"More systems are in the business of real estate today," said Rad Delaney, project manager and principal at Ewing Cole Cherry Brott, a Philadelphia-based architectural firm. For providers that have excess capital or can access avenues of financing, some building plans are coming to fruition. "Due to changes in reimbursement and an increase in managed care, we are seeing continued growth in ambulatory care, mostly in the form of s atellite clinics, group practice medical office buildings and subacute care," said Michael Keweshan, vice president of operations at TRO/The Ritchie Organization, a Newton, Mass.-based architec tural firm.As the shift toward ambulatory care continues, designers are challenged to explore unique methods of using excess inpatient space.Because healthcare clinicians work more flex time, time-share office spaces (called "hote ling" in the corporate arena) are replacing inpatient areas, according to designers.A time-share agreement is important to physicians and other clinicians because it connects them to the facility, but the capital investment is minimal compared with owning a medical office building, architects said.Among systems and networks there is a continuing trend toward outpatient facilities and medical office buildings that serve as satellite "feeders" to the parent hospital and other inpatient facilities. Primary-care centers, outreach facilities and wellness centers are representing the majority of new construction in ambulatory care.For example, some 50 wellness centers completed construct ion in 1995, 36 broke ground, and 69 were designed, according to the survey.In response to demand for such alternative sites, more new construction, expansions and renovations were completed in 1995 than in 1994. Freestanding outpa tient facilities increased 24% to 521. Completed outpatient expansions and renovations increased 31% to 595.Beth Israel Medical Center in New York, located on a constricted urban campus, recently consolidated clinic and faculty pra ctices into a new two-story commercial building several blocks away from the medical center.The $40 million project, completed in January, also will allow the hospital to modernize inpatient facilities at the main campus and expand the critical-care environment.New facilities like these are making healthcare delivery more convenient for patients and easier for staff flow, even though some facilities may be far away from the hospital.For example, centrally located nursing stations at the new renal dialysis facility at Shands Hospital in Gainesville, Fla., allow staff members to serve 24 patients, doubling patient capacity from the former facility.The $2.4 million clinic incorporates computer terminals at each nurse's station, monitoring 12 dialysis machines. The hospital's information system allows immediate access to the dialysis data."Since the clinic is closely affiliated with its parent hospital through com puters, it is no different than having our clinic right in the hospital," said Robert Kelly, the clinic's charge nurse.When hospitals choose to build a new facility instead of launching an extensive renovation program, they usuall y do so to expand outpatient capabilities and improve staffing efficiencies throughout the entire organization.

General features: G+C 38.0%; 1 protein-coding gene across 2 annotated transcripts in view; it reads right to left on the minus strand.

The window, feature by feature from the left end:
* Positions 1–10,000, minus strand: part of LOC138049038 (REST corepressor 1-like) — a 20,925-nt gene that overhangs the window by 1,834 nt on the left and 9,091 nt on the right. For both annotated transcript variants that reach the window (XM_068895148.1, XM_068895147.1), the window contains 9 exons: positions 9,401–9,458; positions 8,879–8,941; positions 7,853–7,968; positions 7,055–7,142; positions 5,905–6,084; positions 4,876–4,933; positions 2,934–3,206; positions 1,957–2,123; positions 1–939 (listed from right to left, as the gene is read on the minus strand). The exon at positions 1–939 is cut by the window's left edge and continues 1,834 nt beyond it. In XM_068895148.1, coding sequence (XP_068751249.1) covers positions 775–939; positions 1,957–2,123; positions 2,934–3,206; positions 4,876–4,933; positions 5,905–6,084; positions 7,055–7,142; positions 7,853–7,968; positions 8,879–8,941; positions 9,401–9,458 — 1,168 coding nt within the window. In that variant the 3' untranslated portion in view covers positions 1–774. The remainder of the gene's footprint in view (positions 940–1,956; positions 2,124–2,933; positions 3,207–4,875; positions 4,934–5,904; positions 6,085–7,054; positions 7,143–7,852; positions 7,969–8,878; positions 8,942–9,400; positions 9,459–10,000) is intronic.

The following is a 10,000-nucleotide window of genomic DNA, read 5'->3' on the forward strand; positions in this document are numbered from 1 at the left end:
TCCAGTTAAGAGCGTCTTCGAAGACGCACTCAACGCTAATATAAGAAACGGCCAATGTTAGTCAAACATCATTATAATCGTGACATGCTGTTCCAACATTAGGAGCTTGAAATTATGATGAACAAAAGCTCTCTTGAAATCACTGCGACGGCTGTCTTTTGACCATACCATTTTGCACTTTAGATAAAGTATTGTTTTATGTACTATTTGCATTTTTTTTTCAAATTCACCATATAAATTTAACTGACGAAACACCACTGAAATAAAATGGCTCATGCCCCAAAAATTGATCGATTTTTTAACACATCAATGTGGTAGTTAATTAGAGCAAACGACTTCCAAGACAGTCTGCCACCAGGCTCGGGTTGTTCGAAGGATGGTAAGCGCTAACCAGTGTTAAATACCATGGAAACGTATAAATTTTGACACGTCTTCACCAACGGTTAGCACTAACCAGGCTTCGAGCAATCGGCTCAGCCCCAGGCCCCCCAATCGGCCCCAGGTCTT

The new Cullman (Ala.) Regional Medical Center replaced an older facility deemed incapable of handling the demand for ou tpatient and emergency services. The 115-bed, $26 million facility also was designed to improve delivery by consolidating similar functions.Similarly, Health Central in Orlando, Fla., blends 141-bed, six-level West Orange Hospital with 50,000 square feet of physician office space where inpatient and outpatient services are on the same floor. The $34.8 million facility was designed as a "one-stop-shopping center" that includes a 9,000-square-foot atrium lined with retail shops. Architects agree that one of the first things on the agenda of a system considering a building program is an inventory analysis of equipment and supplies, including depreciation and replacement value. "We spend a lot of time discussing issues like equipment maintenance, asset management and inventory analysis," said Delaney of Ewing Cole Cherry Brott.